Distortion To Clarity

 

unknownAlthough always reading something, I have been concentrating on books that will help me succeed in my new work environment. Having some sound coaching from Al Killeen, I continue to be introduced to solid ideas and great books.

Only recently I learned about   cognitive distortions. Also known as “faulty thinking,” a concept  pioneered by David D. Burns, MD,  in his best seller, Feeling Good.

Often, I have succumbed to seeing situations through one or more of these distortions, (see below).  My guess is that I am not alone, but I have decided that those days are behind me and I am starting to see clearly now, (You are never too old to learn and change).

How about you?  nature-and-its-beauty

1. ALL OR NOTHING THINKING: You see things in black and white categories. If your performance falls short of perfect, you see yourself as a total failure.

2. OVERGENERALIZATION: You see a single negative event as a never-ending pattern of defeat.
3. MENTAL FILTER: You pick out a single negative detail and dwell on it exclusively so that your vision of all reality becomes darkened, like the drop of ink that discolors the entire beaker of water.
4. DISQUALIFYING THE POSITIVE: You reject positive experiences by insisting they “don’t count” for some reason or other. In this way you can maintain a negative belief that is contradicted by your everyday experiences.
5. JUMPING TO CONCLUSIONS: You make negative interpretations even though there are definite facts that convincingly support your conclusions.
a. Mind reading: You arbitrarily conclude that someone is reacting negatively to you, and you don’t bother to check this out.
b. The Fortune Teller Error: You anticipate that things will turn out badly, and you feel convinced that your prediction is an established fact.
6. MAGNIFICATION (Catastrophizing) OR MINIMIZATION: You exaggerate the importance of things (such as your goof-up or someone else’s achievement), or you inappropriately shrink things until they appear tiny (your own desirable qualities or the other fellow’s imperfections).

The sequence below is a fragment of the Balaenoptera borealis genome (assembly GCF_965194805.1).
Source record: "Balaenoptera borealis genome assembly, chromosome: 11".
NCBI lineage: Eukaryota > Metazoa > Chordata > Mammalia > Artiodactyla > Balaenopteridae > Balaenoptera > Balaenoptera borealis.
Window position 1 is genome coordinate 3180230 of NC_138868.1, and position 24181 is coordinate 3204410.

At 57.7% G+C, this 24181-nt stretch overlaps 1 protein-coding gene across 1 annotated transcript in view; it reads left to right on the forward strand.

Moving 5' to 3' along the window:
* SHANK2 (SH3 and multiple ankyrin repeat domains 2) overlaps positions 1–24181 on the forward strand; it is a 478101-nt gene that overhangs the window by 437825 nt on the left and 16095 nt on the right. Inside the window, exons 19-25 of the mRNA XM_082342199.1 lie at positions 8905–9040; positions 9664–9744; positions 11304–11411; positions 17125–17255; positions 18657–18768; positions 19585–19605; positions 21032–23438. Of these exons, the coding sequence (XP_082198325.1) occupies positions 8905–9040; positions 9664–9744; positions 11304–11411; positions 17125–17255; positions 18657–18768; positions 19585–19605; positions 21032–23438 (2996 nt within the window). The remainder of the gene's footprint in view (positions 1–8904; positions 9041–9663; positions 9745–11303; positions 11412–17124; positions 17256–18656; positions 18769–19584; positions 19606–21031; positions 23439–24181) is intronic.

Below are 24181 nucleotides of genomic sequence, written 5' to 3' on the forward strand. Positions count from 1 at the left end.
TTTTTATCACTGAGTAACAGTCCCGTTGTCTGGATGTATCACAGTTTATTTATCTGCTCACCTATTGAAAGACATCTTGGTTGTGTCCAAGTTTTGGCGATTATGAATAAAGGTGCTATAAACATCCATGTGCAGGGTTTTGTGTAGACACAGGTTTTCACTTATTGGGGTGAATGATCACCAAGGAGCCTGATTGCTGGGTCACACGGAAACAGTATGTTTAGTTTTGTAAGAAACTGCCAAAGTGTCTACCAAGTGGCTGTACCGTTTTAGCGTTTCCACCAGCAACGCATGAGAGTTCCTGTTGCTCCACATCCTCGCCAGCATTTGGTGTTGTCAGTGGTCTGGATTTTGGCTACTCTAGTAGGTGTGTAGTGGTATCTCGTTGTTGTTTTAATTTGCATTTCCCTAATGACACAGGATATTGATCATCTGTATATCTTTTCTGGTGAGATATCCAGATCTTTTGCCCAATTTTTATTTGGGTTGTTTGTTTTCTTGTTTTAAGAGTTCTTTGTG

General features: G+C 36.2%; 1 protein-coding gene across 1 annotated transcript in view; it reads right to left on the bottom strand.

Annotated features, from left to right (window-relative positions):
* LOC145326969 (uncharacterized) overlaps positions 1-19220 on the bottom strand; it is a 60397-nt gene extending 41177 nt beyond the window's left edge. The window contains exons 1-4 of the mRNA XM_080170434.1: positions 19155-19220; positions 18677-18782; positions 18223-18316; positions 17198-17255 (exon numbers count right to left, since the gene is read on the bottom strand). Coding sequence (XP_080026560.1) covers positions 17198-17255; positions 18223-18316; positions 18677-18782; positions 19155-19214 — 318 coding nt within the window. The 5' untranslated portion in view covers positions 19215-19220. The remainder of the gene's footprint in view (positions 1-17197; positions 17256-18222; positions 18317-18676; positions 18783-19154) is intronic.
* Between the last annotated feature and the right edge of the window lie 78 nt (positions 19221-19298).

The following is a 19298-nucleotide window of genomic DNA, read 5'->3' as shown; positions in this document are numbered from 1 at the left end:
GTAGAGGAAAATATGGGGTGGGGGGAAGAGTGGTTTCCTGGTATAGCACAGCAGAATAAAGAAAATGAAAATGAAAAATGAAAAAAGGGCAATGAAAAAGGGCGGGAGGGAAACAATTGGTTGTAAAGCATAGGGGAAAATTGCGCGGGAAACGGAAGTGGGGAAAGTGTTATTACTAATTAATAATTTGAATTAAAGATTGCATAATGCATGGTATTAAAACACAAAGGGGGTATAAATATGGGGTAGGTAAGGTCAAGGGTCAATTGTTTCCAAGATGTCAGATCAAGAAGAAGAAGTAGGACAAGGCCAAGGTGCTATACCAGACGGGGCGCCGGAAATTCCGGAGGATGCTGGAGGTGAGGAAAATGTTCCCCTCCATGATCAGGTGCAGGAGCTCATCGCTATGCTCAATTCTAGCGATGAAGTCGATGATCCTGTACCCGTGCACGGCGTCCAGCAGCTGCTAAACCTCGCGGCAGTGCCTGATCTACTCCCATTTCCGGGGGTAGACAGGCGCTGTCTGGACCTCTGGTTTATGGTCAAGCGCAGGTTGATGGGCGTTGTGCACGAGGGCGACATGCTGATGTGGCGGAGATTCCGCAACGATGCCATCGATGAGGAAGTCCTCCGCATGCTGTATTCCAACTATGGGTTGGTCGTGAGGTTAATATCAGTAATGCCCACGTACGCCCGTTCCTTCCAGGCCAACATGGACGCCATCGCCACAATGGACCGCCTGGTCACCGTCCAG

7. EMOTIONAL REASONING: You assume that your negative emotions necessarily reflect the way things really are: “I feel it, therefore it must be true”.
8. SHOULD STATEMENTS: You try to motivate yourself with should and shouldn’ts, as if you had to be whipped and punished before you could expect to do anything. “Musts” and “oughts” are also offenders. The emotional consequence is guilt. When you direct should statements towards others, you feel anger, frustration, and resentment.
9. LABELING AND MISLABELING: This is an extreme form of overgeneralization. Instead of describing your error, you attach a negative label to yourself: “I’m a loser”.
10. PERSONALIZATION: You see yourself as the cause of some negative external event which in fact you were not primarily responsible for.

Clarity is better than distortion anyday.

Based on information from “Feeling Good: The New Mood Therapy by David D. Burns, M.D.; Signet Paperback.

Distortion program courtesy of @snorpey.  Distortion list courtesy of  Habits for well being.com @shareaholic

 

 

 

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About Ray V.

Living in Aiken, South Carolina, USA, I like to share what I am looking at, thinking about or listening to. I refer to this as the view out my window. Thanks for stopping by.
This entry was posted in Cognitive Distortions and tagged , , , , , , . Bookmark the permalink.

6 Responses to Distortion To Clarity

  1. Val Boyko says:

    David Burns’s tome is one full of wisdom and insight into our mind state and feelings. It is the foundation of most therapy, but is also valuable to all of us humans who think, believe and feel! Congratulations on moving in this direction Ray 💛

    Liked by 1 person

  2. Ann Koplow says:

    David Burns’s book is a great one. I often work with my clients using this kind of approach. Thanks for posting this!

    Liked by 1 person

  3. lisanne3015 says:

    3, 6, and 10…knowledge is power.

    Liked by 1 person

  4. Definitely all or nothing. Achilles heal.

    Liked by 1 person

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